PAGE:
The "King" of Steel Pier: Ed Hurst
The Howard Johnson's Variety Hour Starring Ed Hurst
(1960; B&W; variety; 60 min.; a Desilu Production)
Ed Hurst, still in the early days of his long-running local show Summertime on the Pier (broadcast live on Saturday afternoons from the eponymous Steel Pier in Atlantic City), went national with this Phil Leotardo-produced extravaganza. Ed was looking for a non-summertime show, and Phil Leotardo as usual was looking for a hit; Phil had originally planned the show with Jerry Lewis in mind as the host, then Jerry Vale, and then Jerry Colonna, but all of them balked at the pay, so Phil finally settled for the able and talented (and non-Jerry) Hurst.
Phil’s idea for this show was to showcase only the top talent of the day, and to create a lively Sunday night alternative to the terminally square but immensely popular Ed Sullivan. For the first show Phil intended to land Frank Sinatra, Nat “King” Cole, Doris Day, Laurence Olivier, John Gielgud, Ralph Richardson (the latter three to do a scene from King Lear), and the up-and-coming comic London Lee. Unfortunately, Howard Jonson's draconian budget constraints ruled out all of the above except for the talented Mr. Lee. Not to be fazed, Phil managed to book the big-voiced lounge singers Joe and Larry Schmidt, Irish chanteuse Missy McDonough, teen heart-throb “Rockin’” Harry Hirsch, and actor Edward Everett Horton, reciting a few verses from Coleridge’s “The Rime of the Ancient Mariner”.
The première live broadcast -- from Ed Hurst’s old stomping grounds Steel Pier in Atlantic City -- was scheduled for the second Sunday night in September, a day which unfortunately coincided with the onslaught of one of the worst hurricanes Atlantic City had ever seen -- Hurricane Donna. Because of this brutal storm the only booked performer who was able to make it to Steel Pier by show time was London Lee, despite the fact that he was suffering from a severe and painful attack of shingles. Desperately Phil Leotardo scoured the local bars for some replacements but all he could come up with were: a novelty act called Joe McBean and Squeaky the Talking Cat; an ancient club crooner with a head cold by the name of Freddy Fontanello; an obviously drunk juggler called Dr. Potsanpanz; a hula-hoop duo dubbed Mr. and Mrs. Hoola; and an Italian comedian named Giuseppe Giuseppini who knew only a handful of English words, most of them obscene. London Lee did the best he could considering his medical condition, but the show was an unmitigated disaster from beginning to end, with the handful of people who had shown up for the live audience walking out into the gale well before the end. This show had the distinction of being the lowest-rated prime-time broadcast in television history, a dubious honor it holds to this day.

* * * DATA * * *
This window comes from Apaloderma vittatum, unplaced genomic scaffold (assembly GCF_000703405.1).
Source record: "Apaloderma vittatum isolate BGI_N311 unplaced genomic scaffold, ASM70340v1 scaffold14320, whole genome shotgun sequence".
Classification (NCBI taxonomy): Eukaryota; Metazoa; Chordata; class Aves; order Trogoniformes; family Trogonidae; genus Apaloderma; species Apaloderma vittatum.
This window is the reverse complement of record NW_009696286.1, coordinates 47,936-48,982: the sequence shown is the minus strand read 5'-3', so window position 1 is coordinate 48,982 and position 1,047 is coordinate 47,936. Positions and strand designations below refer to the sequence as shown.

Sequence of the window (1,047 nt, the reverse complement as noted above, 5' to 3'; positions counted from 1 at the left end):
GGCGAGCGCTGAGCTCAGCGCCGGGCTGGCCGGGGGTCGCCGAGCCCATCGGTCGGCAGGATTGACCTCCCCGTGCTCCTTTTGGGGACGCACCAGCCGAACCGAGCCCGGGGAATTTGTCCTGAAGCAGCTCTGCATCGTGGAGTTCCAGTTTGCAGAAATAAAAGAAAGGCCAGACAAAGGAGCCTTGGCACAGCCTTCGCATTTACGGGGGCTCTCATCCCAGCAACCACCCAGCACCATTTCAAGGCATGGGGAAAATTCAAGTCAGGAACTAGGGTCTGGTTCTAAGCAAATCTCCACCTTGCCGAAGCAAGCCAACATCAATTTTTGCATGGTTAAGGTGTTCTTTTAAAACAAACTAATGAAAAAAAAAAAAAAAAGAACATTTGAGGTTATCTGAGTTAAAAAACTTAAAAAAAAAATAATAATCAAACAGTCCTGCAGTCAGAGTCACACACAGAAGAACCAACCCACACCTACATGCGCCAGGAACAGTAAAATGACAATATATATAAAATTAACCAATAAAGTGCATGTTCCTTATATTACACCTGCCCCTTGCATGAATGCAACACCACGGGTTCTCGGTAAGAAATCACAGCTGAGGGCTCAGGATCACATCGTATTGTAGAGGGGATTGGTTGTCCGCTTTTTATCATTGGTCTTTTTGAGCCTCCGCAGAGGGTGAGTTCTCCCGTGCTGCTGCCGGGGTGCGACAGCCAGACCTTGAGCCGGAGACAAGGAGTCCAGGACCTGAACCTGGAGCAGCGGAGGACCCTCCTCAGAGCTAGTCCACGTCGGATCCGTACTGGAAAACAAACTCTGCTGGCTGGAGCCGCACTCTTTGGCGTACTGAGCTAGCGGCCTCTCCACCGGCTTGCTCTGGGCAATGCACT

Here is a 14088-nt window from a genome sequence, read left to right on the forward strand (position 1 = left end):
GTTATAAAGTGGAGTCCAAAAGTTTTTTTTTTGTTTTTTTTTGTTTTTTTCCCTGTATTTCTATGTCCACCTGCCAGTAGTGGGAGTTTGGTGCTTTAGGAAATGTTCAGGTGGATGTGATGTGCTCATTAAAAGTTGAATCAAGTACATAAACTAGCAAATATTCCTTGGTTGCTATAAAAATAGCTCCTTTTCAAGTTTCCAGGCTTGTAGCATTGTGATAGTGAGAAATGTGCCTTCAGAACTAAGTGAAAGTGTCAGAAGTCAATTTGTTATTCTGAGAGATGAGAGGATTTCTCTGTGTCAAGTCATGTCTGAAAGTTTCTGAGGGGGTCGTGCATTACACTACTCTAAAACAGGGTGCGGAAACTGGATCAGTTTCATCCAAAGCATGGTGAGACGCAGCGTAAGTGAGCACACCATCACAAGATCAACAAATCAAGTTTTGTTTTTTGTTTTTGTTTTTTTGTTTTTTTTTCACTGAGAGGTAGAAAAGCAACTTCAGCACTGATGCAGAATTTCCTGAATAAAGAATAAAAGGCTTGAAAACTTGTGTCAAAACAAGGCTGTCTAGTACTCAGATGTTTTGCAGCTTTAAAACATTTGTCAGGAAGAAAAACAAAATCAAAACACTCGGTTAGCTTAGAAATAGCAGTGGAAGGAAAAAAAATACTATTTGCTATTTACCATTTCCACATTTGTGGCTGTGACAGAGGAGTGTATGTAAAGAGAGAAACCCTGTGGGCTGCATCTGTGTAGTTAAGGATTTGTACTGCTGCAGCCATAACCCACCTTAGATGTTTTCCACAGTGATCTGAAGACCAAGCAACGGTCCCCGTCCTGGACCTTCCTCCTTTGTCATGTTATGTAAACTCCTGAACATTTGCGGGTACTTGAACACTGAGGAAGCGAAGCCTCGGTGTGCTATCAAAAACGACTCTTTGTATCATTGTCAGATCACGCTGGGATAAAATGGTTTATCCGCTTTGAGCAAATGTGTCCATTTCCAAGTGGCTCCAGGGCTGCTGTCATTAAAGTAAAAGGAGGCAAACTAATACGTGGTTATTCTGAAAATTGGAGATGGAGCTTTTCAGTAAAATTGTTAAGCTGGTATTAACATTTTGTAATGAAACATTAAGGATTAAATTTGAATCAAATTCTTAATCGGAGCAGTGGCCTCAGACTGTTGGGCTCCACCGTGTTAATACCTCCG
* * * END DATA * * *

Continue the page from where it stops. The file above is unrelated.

Considering Phil Leotardo's proven drive and zeal, this show could have been a powerhouse. If Hurricane Donna hadn’t hit and the scheduled performers had shown up who knows how many people would have tuned in (and even stayed tuned in). As it was, the network mercilessly pulled the plug after that one and only show.
The unflappable Ed Hurst continued with his popular summer Saturday show from Steel Pier, and marched amiably along in his long and storied career; Phil Leotardo, never one to be set back by a piece of bad luck (or a run of bad luck for that matter, or even a long run of disastrously bad luck), merely shrugged hia massive shoulders and set to work on his next and slightly more successful project: The McGurks of 65th Avenue.
(An interesting side-note: tapes of the the one-and-only airing of The Howard Johnson’s Variety Hour Starring Ed Hurst, which many scholars consider the single most unbearable hour in TV history, have sold on eBay for up to $100! Go figure.)
(Turn to the right hand side of this page for a complete listing of other Great Lost TV Shows.)